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Digital Archive International History Declassified

February 29, 1968

REPORT, EMBASSY OF HUNGARY IN NORTH KOREA TO THE HUNGARIAN FOREIGN MINISTRY

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    Hungarian Embassy reports on terms of a request from the DPRK to the GDR, asking the Germans for the mutual exchange of scientists, along with purchasing various tools and technologies. The GDR asks the DPRK to appeal to the Soviet Union before pursuing the agreement any further.
    "Report, Embassy of Hungary in North Korea to the Hungarian Foreign Ministry," February 29, 1968, History and Public Policy Program Digital Archive, MOL, XIX-J-1-j Korea, 1968, 58. doboz, 5, 001871/1968. Obtained and translated for NKIDP by Balazs Szalontai. https://digitalarchive.wilsoncenter.org/document/110626
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Recently, the GDR chargé d'affaires ad interim in Pyongyang informed our embassy about the visit of a delegation of Korean nuclear experts to the GDR, which took place 4-12 December 1967, and about the discussions they had there.

[…]


The three-member Korean delegation was led by the vice-chairman of the Atomic Energy Commission of the DPRK. The other members of the delegation were a departmental head of the Commission and the head of a major department of the Institute for Research on Atomic Energy. The host of the Korean delegation was the GDR State Planning Commission. During its stay there, the delegation visited several industrial plants, mines, institutes of higher education, and several research institutes related to the field [of nuclear science].


In the course of the final discussions between the hosts and the Korean delegation held on 12 December, the Korean side raised the following issues:

  • The DPRK would like to sign an agreement with the GDR in the field of nuclear research. The delegation inquires about the possibility of signing such an agreement and about the opinion of the GDR.
  • The DPRK would like to obtain equipment needed for the construction of a nuclear power plant from the German side.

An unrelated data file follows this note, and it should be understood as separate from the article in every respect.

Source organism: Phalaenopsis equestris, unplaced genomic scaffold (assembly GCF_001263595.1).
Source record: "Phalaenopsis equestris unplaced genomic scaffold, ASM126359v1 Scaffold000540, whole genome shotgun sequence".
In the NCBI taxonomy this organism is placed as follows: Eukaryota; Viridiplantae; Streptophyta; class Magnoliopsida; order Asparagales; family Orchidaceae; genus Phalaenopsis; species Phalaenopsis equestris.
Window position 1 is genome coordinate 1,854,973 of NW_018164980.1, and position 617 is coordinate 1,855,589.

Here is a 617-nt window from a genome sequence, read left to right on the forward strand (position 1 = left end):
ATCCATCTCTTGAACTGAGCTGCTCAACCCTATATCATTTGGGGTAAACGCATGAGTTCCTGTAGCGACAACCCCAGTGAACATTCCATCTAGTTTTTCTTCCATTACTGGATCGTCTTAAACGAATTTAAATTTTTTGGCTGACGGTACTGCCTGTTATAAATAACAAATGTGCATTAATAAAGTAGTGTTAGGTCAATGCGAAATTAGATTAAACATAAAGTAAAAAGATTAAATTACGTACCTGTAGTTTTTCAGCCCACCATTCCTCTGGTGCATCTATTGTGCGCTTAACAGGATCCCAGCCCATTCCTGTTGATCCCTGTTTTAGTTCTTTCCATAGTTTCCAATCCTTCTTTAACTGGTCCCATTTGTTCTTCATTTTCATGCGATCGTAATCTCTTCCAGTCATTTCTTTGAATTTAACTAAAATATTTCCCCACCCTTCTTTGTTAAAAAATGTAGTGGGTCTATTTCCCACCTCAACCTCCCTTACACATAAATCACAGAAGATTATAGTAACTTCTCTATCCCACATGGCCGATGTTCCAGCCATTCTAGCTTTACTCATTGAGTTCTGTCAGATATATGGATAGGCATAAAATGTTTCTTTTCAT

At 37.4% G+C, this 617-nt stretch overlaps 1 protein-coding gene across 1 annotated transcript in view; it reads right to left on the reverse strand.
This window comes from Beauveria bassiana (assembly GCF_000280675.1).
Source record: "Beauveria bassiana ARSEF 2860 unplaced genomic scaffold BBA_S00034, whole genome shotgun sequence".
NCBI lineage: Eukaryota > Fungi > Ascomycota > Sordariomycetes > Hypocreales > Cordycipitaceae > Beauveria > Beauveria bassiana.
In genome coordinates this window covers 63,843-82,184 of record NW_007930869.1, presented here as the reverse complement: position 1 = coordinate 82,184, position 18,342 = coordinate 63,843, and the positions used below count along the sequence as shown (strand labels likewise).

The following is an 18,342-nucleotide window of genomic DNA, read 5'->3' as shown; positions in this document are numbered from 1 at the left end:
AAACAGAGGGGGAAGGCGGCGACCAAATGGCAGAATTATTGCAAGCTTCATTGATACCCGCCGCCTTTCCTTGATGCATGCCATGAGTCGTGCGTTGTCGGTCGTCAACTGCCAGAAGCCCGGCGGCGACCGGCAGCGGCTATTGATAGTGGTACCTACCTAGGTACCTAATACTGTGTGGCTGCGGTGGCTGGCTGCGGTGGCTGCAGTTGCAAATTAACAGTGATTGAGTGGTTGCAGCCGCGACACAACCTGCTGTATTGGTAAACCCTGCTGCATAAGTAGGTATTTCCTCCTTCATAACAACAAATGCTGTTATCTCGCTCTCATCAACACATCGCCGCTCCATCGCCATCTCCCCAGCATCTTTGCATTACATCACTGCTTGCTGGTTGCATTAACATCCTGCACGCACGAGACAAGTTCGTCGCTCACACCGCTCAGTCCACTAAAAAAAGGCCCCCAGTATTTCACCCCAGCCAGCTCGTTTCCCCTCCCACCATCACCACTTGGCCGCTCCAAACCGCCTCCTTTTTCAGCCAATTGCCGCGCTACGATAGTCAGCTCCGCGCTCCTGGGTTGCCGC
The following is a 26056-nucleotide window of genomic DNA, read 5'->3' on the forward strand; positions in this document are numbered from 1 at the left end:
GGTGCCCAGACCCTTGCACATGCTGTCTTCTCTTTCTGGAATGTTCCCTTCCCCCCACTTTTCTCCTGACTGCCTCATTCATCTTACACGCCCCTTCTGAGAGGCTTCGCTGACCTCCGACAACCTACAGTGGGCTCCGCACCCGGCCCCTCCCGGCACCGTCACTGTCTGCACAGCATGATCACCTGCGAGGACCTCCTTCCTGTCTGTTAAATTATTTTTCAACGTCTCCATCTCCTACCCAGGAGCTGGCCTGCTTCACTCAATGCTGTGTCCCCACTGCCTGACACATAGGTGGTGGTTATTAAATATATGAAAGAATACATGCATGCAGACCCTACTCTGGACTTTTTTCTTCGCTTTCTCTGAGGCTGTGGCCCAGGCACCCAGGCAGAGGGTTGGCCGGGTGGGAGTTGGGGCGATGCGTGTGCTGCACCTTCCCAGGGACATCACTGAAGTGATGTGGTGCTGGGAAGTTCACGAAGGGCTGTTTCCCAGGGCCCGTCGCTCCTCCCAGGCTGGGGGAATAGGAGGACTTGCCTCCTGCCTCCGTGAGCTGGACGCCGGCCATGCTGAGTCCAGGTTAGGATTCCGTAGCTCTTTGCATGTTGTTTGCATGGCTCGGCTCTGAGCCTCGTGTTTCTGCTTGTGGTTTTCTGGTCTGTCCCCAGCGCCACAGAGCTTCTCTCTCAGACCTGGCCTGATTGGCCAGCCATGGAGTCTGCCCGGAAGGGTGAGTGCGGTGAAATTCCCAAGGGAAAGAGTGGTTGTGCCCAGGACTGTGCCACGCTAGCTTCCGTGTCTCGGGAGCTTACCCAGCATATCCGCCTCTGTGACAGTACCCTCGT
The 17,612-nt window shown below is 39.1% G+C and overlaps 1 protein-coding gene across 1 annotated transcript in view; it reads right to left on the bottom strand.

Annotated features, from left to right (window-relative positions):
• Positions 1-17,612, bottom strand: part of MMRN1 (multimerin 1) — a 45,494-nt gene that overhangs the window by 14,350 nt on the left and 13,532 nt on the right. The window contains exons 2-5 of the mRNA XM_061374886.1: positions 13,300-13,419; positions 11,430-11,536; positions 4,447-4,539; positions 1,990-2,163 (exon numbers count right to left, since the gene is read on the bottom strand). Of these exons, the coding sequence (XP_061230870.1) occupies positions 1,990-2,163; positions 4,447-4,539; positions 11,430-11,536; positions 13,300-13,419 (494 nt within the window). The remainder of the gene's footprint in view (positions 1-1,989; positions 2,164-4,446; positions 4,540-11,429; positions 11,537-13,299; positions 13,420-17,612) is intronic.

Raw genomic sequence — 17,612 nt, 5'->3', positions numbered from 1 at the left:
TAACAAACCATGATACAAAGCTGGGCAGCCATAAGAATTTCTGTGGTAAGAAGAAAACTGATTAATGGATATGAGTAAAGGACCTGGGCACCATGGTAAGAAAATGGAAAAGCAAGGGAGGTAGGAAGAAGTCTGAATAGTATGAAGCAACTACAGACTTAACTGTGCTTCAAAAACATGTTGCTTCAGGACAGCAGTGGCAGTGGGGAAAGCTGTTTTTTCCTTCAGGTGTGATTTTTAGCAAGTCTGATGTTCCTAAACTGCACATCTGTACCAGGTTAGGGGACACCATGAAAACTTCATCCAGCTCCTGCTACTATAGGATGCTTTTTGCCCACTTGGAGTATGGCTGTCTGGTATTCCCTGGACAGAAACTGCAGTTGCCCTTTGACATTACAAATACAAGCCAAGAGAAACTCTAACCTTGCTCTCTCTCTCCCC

• It asks the GDR to share the experiences gained in the operation of nuclear reactors with it.
  • Purchase of equipment needed for producing radioactive isotopes from the GDR.
  • They ask for the sharing of the experiences that the Germans gained in the field of radiation protection.
  • They propose the mutual exchange of nuclear scientists.
  • In the field of nuclear research the Korean side is ready to send trainees to the GDR.
  • The DPRK would like to purchase the following from the GDR:
  • instruments measuring radioactive isotopes
  • measuring instruments used in nuclear physics
  • certain secret equipment used in nuclear research
  • microfilms or copies of articles that were published on nuclear research in Western scientific journals.

The German side gave the following reply to the proposals of the Korean delegation:

  • As far as possible, the GDR is ready to cooperate with the Korean side in the field proposed by the latter.
  • On the other hand, it is not in a position to make wide-ranging cooperation in every field of the peaceful utilization of atomic energy since the GDR also cooperates with several socialist countries, above all with the Soviet Union. Although the signing of a possible agreement seems realistic, they ask the Korean comrades to appeal simultaneously to the countries that cooperate with the GDR.
  • The German side acknowledges the verbal request of the Korean delegation, but only as information, for it asks [the North Koreans] to make their proposals on the government level in the form of a written request or to include the whole issue in the agreement on scientific and technical cooperation.
  • The German comrades strongly emphasized that the DPRK should appeal to the Soviet Union, because they [the East Germans] could enter into negotiations [with North Korea] only if the latter [the USSR] agrees with it. For instance, they can receive trainees only if the DPRK sends their scheme of work in advance. They [the East Germans] will decide on this basis whether it is possible to receive them.
  • The GDR is ready to send a delegation of experts to the DPRK or receive one from that country. They ask that in such cases, the delegations should be given authorization by their governments.

[…]


Korean delegations of nuclear experts had visited Czechoslovakia and the Soviet Union for a similar purpose, the German chargé d'affaires ad interim said.


István Kádas
(ambassador)